By Pam Grady
SFFILM pays homage to cinema from our southern neighbor with the 2021 spotlight, “Cine Mexicano,” highlighting unique, independent voices that reflect Mexico’s rich diversity.
The spotlight pulls together six films, including four narratives and two documentaries. It is a diverse lot of stories, as indigenous people struggle to hold onto their lands, those who have left return to uncomfortable homecomings, characters hide themselves behind masks – sometimes with tragic consequences, and in early 20th-century Mexico City, a politician is torn between his ambitions and his passions. All the films explore a sense of identity, what it means to belong to or move away from a group or community or family, and what it means to fight for that recognition under impossible odds.
The theme of identity is strongest in the two documentaries in the spotlight, veteran filmmaker Luciana Kaplan’s The Spokeswoman that follows the first woman indigenous candidate for the Mexican presidency on her campaign to make the ballot, and Teresa Camou Guerrero’s Cruz, a powerful and poetic examination of an indigenous family struggling not just to get back their ancestral homeland but to stay alive.
In both documentaries, a people and a way of life are under threat from outside forces. As the spokeswoman for the National Indigenous Congress (CNI) and the party’s candidate for president in The Spokeswoman, Maria de Jesús Patricio aka Marichuy, articulates what is at stake for her and the rest of the Nahua people in every speech she makes. Big business and the government have targeted the Nahuas’ land and resources. Stopping that depredation is a key plank in her platform.
Stakes are even higher in Cruz, where the titular patriarch of a Rarámuri clan and his kin are fighting for their ancestral homeland in the Mexican Sierras against drug cartels and indifferent (and possibly corrupt) government authorities. “We were planted here, here is where are roots are,” Cruz says. “No one will ever drive me out.”
If The Spokeswoman casts a light on Mexico’s contemporary politics with Marichuy making stump speeches and gathering signatures for her presidential run in busy towns and villages, Cruz focuses much more on the pastoral, illustrating what Cruz and his family are fighting for in the beauty and seeming serenity of farm, woods, and the surrounding mountains. Both films are illuminated by their subjects, Marichuy and Cruz, who are steadfast in their leadership of their communities, determined to hold onto not just land and resources, but to who they are.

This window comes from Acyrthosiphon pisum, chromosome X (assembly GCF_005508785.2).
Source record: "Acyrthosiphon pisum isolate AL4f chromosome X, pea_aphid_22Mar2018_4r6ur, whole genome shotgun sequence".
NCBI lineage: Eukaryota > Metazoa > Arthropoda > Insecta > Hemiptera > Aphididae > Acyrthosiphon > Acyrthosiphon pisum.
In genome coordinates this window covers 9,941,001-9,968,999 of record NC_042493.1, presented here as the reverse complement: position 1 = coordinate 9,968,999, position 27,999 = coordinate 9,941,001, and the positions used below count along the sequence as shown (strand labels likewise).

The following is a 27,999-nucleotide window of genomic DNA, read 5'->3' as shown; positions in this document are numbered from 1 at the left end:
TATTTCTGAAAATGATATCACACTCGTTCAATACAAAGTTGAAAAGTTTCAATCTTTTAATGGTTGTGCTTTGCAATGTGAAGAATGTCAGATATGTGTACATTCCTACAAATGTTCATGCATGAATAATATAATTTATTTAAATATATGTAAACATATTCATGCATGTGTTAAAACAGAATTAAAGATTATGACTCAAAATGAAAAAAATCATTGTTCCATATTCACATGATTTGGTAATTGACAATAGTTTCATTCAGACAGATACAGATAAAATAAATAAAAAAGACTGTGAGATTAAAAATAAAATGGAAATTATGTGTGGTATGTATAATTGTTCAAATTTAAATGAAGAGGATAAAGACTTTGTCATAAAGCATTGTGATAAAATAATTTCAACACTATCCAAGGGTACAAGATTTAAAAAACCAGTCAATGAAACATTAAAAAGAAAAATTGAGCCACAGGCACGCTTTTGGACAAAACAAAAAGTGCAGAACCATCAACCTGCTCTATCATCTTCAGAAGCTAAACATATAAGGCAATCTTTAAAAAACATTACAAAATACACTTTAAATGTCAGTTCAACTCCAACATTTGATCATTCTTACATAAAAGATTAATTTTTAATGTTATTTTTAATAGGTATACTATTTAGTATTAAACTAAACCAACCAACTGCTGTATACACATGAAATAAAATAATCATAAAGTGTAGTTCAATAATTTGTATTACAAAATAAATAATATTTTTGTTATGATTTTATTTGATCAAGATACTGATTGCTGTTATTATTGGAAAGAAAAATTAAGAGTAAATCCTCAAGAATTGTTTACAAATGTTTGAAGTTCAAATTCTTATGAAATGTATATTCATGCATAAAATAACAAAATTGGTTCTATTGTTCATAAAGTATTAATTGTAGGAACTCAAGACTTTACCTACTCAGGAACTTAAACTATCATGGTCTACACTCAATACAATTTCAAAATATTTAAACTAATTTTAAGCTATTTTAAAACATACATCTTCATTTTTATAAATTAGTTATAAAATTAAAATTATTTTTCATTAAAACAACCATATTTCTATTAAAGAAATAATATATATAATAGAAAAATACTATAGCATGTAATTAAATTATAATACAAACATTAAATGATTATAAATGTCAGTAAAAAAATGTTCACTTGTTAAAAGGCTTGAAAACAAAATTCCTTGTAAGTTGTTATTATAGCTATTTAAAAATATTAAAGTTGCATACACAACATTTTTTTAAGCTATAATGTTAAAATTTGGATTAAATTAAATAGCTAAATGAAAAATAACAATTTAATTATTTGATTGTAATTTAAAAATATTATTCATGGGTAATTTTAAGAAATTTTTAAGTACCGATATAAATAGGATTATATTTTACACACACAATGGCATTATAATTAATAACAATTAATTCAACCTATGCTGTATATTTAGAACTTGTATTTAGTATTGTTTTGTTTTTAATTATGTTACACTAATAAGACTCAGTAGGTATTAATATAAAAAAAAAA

Ángeles Cruz’s Nudo Mixteco and Alexis Gambis’s Son of Monarchs, similar to the documentaries, focus on the idea of home. But while The Spokeswoman and Cruz focus on a close connection to homeland, the dramas are more concerned with ties that have been severed and the reckoning that comes with reunion.
Cruz‘s film is a triptych, the tales of three people returning to their small Oaxacan village while a town festival and burial of an elder are taking place. Two of the three were essentially forced from their homes by circumstances: Maria is a lesbian in a family that will not accept her, while Toña fled a lifetime of trauma. Returning to the village is fraught for both women, weighed down by their history with the place and anxiety over what awaits them.
Esteban’s story is more familiar. With few job prospects in the village, the husband and father followed the migrant trail to El Norte, only to discover upon his return that life has not stood still while he was away. The three stories lock together as a depiction of displacement and loss. Identities once tied to this place exist elsewhere – or nowhere.